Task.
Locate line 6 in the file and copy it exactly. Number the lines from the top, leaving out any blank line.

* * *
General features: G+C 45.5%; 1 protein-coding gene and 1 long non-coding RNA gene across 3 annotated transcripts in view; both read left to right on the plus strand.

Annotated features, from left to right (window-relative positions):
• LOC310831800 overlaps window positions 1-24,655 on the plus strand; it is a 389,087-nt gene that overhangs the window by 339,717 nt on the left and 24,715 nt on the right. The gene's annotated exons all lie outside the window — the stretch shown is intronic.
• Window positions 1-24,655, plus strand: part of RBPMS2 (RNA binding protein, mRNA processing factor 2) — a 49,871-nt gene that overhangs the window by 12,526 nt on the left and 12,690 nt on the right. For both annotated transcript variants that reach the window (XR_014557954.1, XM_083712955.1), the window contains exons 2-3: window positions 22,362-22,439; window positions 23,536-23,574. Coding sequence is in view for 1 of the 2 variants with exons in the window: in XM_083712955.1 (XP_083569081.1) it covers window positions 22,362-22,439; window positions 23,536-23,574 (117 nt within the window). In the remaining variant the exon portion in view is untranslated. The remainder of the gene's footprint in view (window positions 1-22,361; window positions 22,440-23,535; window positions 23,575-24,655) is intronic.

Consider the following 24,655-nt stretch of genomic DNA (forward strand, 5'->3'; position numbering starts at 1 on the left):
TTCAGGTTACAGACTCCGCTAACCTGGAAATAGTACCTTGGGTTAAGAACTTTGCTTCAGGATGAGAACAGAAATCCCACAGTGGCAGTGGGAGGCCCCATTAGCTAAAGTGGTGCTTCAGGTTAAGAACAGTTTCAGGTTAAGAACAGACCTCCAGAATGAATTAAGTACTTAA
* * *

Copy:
TTCAGGTTACAGACTCCGCTAACCTGGAAATAGTACCTTGGGTTAAGAACTTTGCTTCAGGATGAGAACAGAAATCCCACAGTGGCAGTGGGAGGCCCCATTAGCTAAAGTGGTGCTTCAGGTTAAGAACAGTTTCAGGTTAAGAACAGACCTCCAGAATGAATTAAGTACTTAA